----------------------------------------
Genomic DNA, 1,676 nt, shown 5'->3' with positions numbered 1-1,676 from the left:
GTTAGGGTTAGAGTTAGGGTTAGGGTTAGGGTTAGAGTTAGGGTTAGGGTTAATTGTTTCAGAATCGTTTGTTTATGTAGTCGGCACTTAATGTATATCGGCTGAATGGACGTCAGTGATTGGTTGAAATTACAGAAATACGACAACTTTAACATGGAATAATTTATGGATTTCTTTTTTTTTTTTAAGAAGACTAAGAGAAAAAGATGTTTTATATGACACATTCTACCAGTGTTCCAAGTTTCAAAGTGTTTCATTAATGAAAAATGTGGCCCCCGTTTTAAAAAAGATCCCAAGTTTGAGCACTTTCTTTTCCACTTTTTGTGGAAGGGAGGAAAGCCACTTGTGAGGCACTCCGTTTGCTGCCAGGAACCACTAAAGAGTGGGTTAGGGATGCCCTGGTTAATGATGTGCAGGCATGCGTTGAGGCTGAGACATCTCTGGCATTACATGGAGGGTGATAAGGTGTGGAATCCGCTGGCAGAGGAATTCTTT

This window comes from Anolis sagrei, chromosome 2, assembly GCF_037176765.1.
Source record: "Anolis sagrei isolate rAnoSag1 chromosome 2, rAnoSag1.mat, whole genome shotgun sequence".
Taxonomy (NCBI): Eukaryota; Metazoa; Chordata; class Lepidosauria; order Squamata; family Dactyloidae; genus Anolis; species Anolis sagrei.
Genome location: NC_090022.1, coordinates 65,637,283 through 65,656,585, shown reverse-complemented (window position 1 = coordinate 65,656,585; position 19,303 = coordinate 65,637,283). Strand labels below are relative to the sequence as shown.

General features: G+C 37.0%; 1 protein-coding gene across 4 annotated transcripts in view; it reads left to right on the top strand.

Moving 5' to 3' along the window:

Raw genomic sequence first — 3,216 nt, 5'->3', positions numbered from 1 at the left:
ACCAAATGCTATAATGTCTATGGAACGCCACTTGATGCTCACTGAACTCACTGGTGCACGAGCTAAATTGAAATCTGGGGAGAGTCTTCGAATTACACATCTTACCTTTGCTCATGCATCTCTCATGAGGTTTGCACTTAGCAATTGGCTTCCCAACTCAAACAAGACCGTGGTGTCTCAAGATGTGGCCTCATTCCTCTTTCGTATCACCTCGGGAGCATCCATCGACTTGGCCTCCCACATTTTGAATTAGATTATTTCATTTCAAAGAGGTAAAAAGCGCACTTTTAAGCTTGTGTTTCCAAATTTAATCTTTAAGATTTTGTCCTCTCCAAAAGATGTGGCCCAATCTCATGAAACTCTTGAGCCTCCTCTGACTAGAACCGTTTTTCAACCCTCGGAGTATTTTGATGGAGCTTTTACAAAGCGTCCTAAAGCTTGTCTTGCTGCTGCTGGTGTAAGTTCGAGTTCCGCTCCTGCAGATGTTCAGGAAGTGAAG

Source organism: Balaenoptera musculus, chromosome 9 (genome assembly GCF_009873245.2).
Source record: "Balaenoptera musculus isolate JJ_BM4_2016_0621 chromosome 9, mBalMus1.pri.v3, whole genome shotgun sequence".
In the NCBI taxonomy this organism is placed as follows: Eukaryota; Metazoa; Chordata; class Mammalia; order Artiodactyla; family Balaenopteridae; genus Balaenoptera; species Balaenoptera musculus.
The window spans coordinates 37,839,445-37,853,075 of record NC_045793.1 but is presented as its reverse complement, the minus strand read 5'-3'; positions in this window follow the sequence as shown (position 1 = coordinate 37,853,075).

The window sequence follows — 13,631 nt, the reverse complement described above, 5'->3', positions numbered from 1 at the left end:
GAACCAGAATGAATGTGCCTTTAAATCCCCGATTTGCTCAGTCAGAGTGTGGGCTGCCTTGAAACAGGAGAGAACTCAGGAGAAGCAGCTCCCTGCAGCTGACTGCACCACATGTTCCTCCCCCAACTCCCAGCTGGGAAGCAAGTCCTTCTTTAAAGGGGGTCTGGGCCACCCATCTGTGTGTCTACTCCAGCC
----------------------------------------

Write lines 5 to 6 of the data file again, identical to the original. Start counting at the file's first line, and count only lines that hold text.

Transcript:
Taxonomy (NCBI): Eukaryota; Metazoa; Chordata; class Lepidosauria; order Squamata; family Dactyloidae; genus Anolis; species Anolis sagrei.
Genome location: NC_090022.1, coordinates 65,637,283 through 65,656,585, shown reverse-complemented (window position 1 = coordinate 65,656,585; position 19,303 = coordinate 65,637,283). Strand labels below are relative to the sequence as shown.